Blog Post

  • Homepage
  • /
  • Outdoor pursuits highlighted at Hot Springs Documentary Film Festival

Outdoor pursuits highlighted at Hot Springs Documentary Film Festival

A new film category unveiled at this year’s Hot Springs Documentary Film Festival pays homage to Arkansas, The Natural State, a state well-known for its outdoor pursuits.

The Hot Springs Documentary Film Festival has the distinction of being the longest-running documentary film festival in North America. This year’s (2023) event took place Oct. 6 to 14 in Hot Springs.

Named in the state’s honor, the new “The Natural State” category spotlighted a selection of features and shorts that highlighted issues and people related to the environment, sports, the outdoors and also Arkansas. 

The opening night film, “Relentless Ride,” was among the films in The Natural State Feature Film section. It documented the 2021 Arkansas High Country Race, and a neat connection is that the following day marked the start of the 2023 Arkansas High Country Race, hosted by the city of Hot Springs. The Arkansas High Country Race is a biking event that covers over 1,000 miles of Arkansas terrain. The film was directed by Arkansas-based filmmakers and this was its Arkansas premiere.  

Other films in this section featured stories on the environment and outdoors from around the world. Documentaries like “A Thousand Pines,” “Between the Rains,” “Brother Horse,” “King Coal,” “One with the Whale,” “Brother Horse,” “Open Heart,” “Smoke Sauna Sisterhood” and “Songs of Earth.” 

In the shorts segment of The Natural State category, six shorts were grouped together and shown during one slot of the festival. During this slot, the world premieres of two documentaries were shown, including “Baseball Behind Barbed Wire,” directed by Yuriko Gamo Romer, and “In Exile,” directed by Nathan Fitch. The first was about the WWII incarceration of Japanese Americans at 10 camps across the country, including in Arkansas, and the role that baseball played at the camps.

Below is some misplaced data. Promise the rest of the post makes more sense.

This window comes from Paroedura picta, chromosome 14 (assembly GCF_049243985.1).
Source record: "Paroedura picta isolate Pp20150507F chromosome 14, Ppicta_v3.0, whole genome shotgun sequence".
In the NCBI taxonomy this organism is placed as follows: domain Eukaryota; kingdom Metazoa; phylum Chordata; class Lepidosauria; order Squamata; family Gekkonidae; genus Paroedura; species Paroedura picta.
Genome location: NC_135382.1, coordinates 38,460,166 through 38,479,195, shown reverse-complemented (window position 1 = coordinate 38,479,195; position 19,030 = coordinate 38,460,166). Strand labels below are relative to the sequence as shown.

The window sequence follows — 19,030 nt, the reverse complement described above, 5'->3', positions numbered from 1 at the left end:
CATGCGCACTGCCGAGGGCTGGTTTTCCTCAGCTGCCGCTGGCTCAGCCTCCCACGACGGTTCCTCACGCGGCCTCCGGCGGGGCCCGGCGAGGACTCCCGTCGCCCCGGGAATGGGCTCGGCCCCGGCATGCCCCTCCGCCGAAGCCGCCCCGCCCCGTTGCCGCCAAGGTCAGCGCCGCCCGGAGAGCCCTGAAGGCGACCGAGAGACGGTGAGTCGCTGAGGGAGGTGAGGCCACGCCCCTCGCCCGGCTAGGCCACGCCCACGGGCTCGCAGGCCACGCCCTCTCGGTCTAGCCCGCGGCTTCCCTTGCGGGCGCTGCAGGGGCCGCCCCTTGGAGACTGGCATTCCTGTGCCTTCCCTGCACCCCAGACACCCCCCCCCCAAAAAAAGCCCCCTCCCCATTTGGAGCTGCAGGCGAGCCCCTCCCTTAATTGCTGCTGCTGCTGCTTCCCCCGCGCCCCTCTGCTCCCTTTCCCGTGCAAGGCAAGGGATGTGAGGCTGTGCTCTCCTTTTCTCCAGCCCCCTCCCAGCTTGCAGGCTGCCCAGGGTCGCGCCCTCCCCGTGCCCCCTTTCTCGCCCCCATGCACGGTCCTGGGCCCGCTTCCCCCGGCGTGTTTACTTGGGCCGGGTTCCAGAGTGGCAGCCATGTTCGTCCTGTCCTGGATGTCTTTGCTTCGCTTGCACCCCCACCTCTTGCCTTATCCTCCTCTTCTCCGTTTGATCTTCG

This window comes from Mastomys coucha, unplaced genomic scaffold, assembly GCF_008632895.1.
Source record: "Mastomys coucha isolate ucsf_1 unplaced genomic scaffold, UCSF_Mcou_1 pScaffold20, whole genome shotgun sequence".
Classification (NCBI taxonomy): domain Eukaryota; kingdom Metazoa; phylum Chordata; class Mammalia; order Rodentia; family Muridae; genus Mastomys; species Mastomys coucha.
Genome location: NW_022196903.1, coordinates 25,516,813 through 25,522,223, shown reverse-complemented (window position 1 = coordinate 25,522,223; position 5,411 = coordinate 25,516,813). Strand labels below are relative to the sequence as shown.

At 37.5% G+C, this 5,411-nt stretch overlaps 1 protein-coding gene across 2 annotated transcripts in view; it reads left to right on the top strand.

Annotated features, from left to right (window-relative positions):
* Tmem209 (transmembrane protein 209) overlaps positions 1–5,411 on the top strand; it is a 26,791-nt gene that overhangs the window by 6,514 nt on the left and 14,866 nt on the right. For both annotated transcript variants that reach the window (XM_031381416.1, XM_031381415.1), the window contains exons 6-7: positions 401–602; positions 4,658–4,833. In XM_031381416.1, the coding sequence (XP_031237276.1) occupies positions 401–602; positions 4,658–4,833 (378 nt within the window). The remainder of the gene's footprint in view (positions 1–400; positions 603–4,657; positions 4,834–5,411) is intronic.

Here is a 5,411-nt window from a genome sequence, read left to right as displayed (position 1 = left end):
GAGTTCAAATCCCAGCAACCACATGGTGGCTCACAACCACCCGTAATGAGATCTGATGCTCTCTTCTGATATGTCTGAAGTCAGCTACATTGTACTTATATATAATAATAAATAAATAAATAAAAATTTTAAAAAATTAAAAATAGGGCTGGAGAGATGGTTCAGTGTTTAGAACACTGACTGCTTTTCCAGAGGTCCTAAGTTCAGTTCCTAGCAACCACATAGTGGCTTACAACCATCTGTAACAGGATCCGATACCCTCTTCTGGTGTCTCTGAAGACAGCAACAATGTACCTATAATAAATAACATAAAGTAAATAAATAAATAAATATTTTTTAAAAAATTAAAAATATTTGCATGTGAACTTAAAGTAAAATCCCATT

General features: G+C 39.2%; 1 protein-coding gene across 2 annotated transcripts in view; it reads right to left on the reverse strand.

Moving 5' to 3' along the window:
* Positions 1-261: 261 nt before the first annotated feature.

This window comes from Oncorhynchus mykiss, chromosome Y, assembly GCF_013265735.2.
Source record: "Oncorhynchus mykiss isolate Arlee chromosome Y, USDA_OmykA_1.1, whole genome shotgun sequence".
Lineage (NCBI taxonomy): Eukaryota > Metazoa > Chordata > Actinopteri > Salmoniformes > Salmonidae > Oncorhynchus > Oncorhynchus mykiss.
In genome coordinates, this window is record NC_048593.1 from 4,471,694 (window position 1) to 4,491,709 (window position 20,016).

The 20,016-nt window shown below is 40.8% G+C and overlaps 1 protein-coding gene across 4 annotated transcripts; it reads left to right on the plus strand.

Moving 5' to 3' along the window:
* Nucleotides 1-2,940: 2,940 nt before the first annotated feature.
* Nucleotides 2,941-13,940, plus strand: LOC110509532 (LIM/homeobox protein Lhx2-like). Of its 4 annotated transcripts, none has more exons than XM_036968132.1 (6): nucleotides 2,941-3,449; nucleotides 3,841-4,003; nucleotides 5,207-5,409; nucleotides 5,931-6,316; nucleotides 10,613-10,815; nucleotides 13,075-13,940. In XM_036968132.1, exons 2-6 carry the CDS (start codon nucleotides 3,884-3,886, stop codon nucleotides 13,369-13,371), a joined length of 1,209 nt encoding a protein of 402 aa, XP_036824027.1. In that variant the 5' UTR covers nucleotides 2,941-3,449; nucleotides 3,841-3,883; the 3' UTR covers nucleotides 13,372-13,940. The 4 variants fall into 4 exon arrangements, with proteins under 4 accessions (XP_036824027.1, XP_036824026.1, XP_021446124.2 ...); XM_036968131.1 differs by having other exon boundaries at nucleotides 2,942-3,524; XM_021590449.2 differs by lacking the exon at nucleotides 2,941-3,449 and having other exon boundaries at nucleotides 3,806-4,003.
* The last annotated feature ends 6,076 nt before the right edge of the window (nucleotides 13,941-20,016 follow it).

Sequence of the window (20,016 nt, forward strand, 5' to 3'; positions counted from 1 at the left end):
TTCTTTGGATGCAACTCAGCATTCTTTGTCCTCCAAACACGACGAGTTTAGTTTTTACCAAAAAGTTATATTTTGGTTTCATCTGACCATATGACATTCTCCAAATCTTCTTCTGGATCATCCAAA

The second was about a hard piece of U.S. history and how a community of Marshallese in Arkansas are living with this history. The short won the PBS Reel South Short Award at the festival. Other shorts in the category with Arkansas connections were “Big Buffalo Golden Gals,” directed by Misty Langdon, about a group of women who grew up on the Buffalo River before it became the Buffalo National River, the first national river in the country; and “Joe Barry Carroll,” which spotlighted the NBA All-Star from Pine Bluff and his reflections on his life now as an artist and author. Also shown were “Well Worn Life with Dani Reyes-Acosta,” about the southwest Colorado mountain athlete and her joy of the outdoors, and “The Bear Coast,” about the Alaskan coastline, which has the largest population of wild brown bears on the planet. 

Over the course of the festival, which has been designated as an Oscar-qualifying festival by the Academy of Motion Picture Arts and Sciences, a wide and diverse range of feature-length and short documentaries from around the world are screened. The documentary screenings were held in various cinema rooms at the Arlington Resort Hotel & Spa and the opening night gala events were held for the first time this year at the Oaklawn Event Center. 

The new category was so well received that event organizers plan to keep it as a regular fixture of the festival. So expect to see more films highlighting the outdoor genre in coming years. For more information on the Hot Springs Documentary Film Festival visit